The young man in the play makes this declaration to his bride on their wedding night. He must be ecstatic about enjoying a garden in which no one else has trespassed. The experience would be still more special if both of them are virgins.
“Private garden,” “secluded spring” “hidden fountain” all conjure up images of reservation for someone special. The ability to present one's total self as a token of true love adds worth to virginity.
Many waters cannot quench love, nor can rivers drown it (8:7).
Circumstantial floods in a lovers' relationship can be many, and it takes patience to keep love afloat, while wading through the water. Here a few of the problems which can cause the love of one or both to sink:
- peer pressure to go ahead and enjoy sex,
- the belief that sex is the way to prove love,
- competition from other interested parties,
- negative input from relatives.
It takes patience and trust to focus on the genuine love they share rather than allow situations like these to overwhelm them. Morality powered by love is patient. "Love never gives up, never loses faith, is always hopeful, and endures through every circumstance" (1 Corinthians 13:7).
If she is a virgin, like a wall, we will protect her with a silver tower. But if she is promiscuous, like a swinging door, we will block her door with a cedar bar (8:9).
The young woman’s friends think of the younger woman who is still naïve about relationships with men. How can they prepare her? How can they protect her?
Delitzsch suggests that the wall suggests moral strength and the door suggests moral weakness. However, whether or not she is a virgin, she is still a sister and going forward, they want the best for her.
Virgins are expected to pay attention to their little sisters. If the young ones are still virgins, empower their self-worth. If they have already made moral detours, protect them from straying any further by taking them aside in a pleasant environment (as if behind cedar doors which are durable and fragrant). Nurture them before encouraging them to mingle.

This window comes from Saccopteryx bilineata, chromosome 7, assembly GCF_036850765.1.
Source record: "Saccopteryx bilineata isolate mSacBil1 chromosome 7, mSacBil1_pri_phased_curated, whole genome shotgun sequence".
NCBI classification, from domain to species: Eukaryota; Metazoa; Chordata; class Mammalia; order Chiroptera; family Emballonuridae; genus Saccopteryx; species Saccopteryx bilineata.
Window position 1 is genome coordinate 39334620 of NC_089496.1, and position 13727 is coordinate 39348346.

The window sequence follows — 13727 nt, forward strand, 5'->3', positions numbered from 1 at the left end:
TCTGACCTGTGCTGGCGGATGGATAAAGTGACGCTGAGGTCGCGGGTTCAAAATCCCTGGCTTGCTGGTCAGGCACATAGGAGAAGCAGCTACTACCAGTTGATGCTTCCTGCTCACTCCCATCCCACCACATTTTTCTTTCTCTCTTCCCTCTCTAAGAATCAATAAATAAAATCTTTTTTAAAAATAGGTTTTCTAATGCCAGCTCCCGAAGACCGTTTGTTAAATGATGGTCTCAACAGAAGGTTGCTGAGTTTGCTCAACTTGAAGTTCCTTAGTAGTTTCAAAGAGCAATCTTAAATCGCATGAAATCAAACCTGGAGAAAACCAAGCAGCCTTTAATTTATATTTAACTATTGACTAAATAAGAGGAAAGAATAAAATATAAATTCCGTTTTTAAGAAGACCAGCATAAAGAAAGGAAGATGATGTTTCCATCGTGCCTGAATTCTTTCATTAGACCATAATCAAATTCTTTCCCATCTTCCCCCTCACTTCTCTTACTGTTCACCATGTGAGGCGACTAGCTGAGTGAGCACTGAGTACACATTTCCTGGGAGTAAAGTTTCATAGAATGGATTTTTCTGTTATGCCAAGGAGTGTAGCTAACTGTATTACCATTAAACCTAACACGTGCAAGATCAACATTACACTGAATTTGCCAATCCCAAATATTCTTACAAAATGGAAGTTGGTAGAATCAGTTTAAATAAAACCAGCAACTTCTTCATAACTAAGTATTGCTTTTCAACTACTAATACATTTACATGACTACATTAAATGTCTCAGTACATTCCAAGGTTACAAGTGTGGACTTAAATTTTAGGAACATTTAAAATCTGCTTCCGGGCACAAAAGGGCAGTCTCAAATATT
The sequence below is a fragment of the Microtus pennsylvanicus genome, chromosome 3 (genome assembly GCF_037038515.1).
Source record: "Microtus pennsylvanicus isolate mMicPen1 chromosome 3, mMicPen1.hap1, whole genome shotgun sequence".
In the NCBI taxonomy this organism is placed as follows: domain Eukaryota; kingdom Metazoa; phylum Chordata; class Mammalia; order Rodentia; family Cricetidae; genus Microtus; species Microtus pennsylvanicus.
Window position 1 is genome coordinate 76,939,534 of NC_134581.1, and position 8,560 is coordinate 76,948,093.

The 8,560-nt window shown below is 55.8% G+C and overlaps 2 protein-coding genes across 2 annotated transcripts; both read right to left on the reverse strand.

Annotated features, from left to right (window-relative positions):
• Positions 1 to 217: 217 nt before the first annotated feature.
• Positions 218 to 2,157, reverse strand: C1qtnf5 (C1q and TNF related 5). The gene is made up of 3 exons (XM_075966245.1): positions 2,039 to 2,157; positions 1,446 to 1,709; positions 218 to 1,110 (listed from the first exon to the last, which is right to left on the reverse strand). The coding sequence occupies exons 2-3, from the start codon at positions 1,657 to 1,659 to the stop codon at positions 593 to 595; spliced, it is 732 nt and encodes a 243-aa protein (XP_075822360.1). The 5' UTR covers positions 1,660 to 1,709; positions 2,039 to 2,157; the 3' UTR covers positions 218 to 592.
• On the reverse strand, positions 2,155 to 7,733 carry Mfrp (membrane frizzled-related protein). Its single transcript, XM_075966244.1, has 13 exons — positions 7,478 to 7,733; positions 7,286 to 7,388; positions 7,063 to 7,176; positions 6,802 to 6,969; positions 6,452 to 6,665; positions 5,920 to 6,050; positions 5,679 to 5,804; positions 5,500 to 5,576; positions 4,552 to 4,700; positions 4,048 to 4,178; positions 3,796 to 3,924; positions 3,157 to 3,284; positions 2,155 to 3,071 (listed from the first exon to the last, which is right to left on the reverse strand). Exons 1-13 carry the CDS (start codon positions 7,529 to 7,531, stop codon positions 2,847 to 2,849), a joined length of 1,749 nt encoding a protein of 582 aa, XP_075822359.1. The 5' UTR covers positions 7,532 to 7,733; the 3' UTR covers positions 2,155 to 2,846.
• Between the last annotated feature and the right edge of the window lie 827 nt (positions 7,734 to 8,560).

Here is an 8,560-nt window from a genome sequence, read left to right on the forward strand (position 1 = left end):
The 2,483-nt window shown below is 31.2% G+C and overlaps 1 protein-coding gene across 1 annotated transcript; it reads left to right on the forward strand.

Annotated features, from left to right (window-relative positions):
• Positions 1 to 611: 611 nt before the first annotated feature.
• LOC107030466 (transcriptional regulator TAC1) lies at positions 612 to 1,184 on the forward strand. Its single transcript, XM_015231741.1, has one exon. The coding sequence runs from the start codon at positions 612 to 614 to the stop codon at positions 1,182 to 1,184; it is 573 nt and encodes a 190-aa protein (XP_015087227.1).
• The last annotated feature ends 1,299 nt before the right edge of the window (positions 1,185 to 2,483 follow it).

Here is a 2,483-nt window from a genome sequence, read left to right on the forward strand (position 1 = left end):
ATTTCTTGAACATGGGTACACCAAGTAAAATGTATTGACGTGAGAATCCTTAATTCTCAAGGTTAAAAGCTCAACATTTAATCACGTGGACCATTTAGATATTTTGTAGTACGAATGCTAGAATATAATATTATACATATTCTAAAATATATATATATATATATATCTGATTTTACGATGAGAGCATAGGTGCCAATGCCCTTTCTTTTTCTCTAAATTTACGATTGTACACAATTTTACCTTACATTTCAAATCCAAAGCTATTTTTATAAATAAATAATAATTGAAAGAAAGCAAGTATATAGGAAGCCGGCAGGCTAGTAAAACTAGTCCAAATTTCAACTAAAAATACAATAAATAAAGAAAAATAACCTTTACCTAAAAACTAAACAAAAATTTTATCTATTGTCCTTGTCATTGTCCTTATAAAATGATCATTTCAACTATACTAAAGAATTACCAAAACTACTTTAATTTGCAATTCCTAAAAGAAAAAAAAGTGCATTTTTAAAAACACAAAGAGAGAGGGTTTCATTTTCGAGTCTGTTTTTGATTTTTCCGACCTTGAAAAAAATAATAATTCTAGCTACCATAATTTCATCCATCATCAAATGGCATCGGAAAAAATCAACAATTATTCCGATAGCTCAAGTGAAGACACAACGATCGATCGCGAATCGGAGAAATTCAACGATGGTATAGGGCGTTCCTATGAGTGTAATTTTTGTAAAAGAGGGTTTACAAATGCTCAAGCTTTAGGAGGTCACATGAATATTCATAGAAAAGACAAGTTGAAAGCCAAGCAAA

My vineyard is mine to give (8:12).
Her prerogative -- to keep it or lose it.
Regardless of what other people say and think, virgins have the prerogative to keep their virginity until they become brides and grooms. They are wise to wait, rather than lose it hastily.
(We cannot overlook the fact that some young women are abused and have their choice taken away. Organizations which fight against sexual abuse deserve our help). Shame on all types of abusers everywhere!
Barring abuse, virgins have the freedom to live their lives happily, confidently and purposefully. Those who justify their decision to give it away may do so because they cannot reclaim it. How powerful to maintain the prerogative to say, “It’s mine to give when I am ready.” God promises to enable those who are willing.
All Scripture verses are quoted from The New Living Translation (2013 edition) copyrighted by Tyndale House Foundation.
How many of these six verses are familiar to you?
1. Bible Hub, Pulpit Commentary, Song of Solomon 2:15 and 8:19, (Copyright 2004-2014 by Biblos.com)
2. Dawson: Patsy Rae, Speaking God’s Beautiful Language of Love, Song of Solomon, (Copyright 2011-2015 by Patsy Rae Dawson LLC)
3. Landau: Elizabeth, CNN; What Is Virginity Worth Today? (01/22/2009)
4. Shifferd Jr., Scott Jr.: Seeing God’s Breath, Keys to Understand the Song of Solomon. (1/08/2009)
© 2015 Dora Weithers